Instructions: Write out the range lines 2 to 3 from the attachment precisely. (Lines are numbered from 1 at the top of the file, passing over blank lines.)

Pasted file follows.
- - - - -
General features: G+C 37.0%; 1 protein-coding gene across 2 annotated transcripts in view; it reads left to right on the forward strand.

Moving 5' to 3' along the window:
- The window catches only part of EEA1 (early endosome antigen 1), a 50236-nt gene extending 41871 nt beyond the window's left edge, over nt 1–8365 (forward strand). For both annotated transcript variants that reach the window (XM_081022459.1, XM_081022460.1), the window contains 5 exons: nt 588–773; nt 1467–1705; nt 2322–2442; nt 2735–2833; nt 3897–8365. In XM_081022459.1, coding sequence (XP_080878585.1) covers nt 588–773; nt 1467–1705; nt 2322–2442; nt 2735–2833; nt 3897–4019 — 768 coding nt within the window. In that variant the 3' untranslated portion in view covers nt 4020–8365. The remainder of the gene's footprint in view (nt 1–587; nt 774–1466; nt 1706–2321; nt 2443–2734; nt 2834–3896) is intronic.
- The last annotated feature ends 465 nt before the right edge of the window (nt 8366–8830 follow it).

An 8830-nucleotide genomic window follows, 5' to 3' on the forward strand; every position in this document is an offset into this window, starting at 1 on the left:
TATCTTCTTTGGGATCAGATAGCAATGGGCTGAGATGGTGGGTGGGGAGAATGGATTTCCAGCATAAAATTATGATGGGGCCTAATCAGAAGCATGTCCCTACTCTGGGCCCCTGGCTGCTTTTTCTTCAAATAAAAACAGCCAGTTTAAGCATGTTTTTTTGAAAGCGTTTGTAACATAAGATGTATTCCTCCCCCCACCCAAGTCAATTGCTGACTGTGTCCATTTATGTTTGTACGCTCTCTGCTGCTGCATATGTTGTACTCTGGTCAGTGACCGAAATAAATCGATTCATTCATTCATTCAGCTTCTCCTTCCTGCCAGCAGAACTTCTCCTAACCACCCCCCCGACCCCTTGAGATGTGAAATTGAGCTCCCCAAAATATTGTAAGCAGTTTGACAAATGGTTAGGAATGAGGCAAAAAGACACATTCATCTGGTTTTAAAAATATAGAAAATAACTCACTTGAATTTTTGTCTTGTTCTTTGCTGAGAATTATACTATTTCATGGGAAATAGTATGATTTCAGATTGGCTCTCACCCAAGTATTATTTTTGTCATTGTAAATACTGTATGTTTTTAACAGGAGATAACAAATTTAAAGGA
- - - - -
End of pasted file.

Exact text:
Moving 5' to 3' along the window:
- The window catches only part of EEA1 (early endosome antigen 1), a 50236-nt gene extending 41871 nt beyond the window's left edge, over nt 1–8365 (forward strand). For both annotated transcript variants that reach the window (XM_081022459.1, XM_081022460.1), the window contains 5 exons: nt 588–773; nt 1467–1705; nt 2322–2442; nt 2735–2833; nt 3897–8365. In XM_081022459.1, coding sequence (XP_080878585.1) covers nt 588–773; nt 1467–1705; nt 2322–2442; nt 2735–2833; nt 3897–4019 — 768 coding nt within the window. In that variant the 3' untranslated portion in view covers nt 4020–8365. The remainder of the gene's footprint in view (nt 1–587; nt 774–1466; nt 1706–2321; nt 2443–2734; nt 2834–3896) is intronic.